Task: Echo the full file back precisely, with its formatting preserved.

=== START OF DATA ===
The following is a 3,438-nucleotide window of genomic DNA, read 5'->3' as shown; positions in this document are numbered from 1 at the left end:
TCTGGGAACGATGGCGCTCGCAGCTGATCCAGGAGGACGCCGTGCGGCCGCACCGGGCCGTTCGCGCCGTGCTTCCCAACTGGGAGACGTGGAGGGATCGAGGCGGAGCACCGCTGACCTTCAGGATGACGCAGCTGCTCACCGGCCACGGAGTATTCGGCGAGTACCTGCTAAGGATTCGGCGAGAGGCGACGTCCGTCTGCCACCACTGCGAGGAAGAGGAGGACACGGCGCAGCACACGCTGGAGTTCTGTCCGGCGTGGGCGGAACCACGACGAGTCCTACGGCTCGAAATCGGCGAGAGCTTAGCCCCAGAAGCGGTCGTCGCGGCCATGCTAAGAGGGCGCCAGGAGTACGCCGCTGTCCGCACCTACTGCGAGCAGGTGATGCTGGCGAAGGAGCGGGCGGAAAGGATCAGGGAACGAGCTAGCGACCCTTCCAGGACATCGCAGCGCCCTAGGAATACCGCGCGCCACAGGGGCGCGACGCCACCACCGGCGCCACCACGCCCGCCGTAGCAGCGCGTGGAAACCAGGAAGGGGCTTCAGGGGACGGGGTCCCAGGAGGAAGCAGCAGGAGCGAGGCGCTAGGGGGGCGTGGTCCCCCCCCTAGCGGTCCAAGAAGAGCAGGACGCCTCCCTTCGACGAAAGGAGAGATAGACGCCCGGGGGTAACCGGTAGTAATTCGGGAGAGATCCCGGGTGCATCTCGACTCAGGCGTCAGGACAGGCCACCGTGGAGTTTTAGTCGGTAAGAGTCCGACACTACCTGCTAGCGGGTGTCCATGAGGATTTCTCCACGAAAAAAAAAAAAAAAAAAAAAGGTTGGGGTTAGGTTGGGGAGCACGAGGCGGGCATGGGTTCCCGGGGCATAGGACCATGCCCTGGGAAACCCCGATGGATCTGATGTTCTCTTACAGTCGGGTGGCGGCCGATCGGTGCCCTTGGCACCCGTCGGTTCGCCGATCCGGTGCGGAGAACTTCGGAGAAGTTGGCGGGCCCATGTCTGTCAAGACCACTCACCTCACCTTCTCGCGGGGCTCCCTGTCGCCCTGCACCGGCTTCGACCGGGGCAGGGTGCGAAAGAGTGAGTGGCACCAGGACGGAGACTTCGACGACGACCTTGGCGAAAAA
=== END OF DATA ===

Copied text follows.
The following is a 3,438-nucleotide window of genomic DNA, read 5'->3' as shown; positions in this document are numbered from 1 at the left end:
TCTGGGAACGATGGCGCTCGCAGCTGATCCAGGAGGACGCCGTGCGGCCGCACCGGGCCGTTCGCGCCGTGCTTCCCAACTGGGAGACGTGGAGGGATCGAGGCGGAGCACCGCTGACCTTCAGGATGACGCAGCTGCTCACCGGCCACGGAGTATTCGGCGAGTACCTGCTAAGGATTCGGCGAGAGGCGACGTCCGTCTGCCACCACTGCGAGGAAGAGGAGGACACGGCGCAGCACACGCTGGAGTTCTGTCCGGCGTGGGCGGAACCACGACGAGTCCTACGGCTCGAAATCGGCGAGAGCTTAGCCCCAGAAGCGGTCGTCGCGGCCATGCTAAGAGGGCGCCAGGAGTACGCCGCTGTCCGCACCTACTGCGAGCAGGTGATGCTGGCGAAGGAGCGGGCGGAAAGGATCAGGGAACGAGCTAGCGACCCTTCCAGGACATCGCAGCGCCCTAGGAATACCGCGCGCCACAGGGGCGCGACGCCACCACCGGCGCCACCACGCCCGCCGTAGCAGCGCGTGGAAACCAGGAAGGGGCTTCAGGGGACGGGGTCCCAGGAGGAAGCAGCAGGAGCGAGGCGCTAGGGGGGCGTGGTCCCCCCCCTAGCGGTCCAAGAAGAGCAGGACGCCTCCCTTCGACGAAAGGAGAGATAGACGCCCGGGGGTAACCGGTAGTAATTCGGGAGAGATCCCGGGTGCATCTCGACTCAGGCGTCAGGACAGGCCACCGTGGAGTTTTAGTCGGTAAGAGTCCGACACTACCTGCTAGCGGGTGTCCATGAGGATTTCTCCACGAAAAAAAAAAAAAAAAAAAAAGGTTGGGGTTAGGTTGGGGAGCACGAGGCGGGCATGGGTTCCCGGGGCATAGGACCATGCCCTGGGAAACCCCGATGGATCTGATGTTCTCTTACAGTCGGGTGGCGGCCGATCGGTGCCCTTGGCACCCGTCGGTTCGCCGATCCGGTGCGGAGAACTTCGGAGAAGTTGGCGGGCCCATGTCTGTCAAGACCACTCACCTCACCTTCTCGCGGGGCTCCCTGTCGCCCTGCACCGGCTTCGACCGGGGCAGGGTGCGAAAGAGTGAGTGGCACCAGGACGGAGACTTCGACGACGACCTTGGCGAAAAA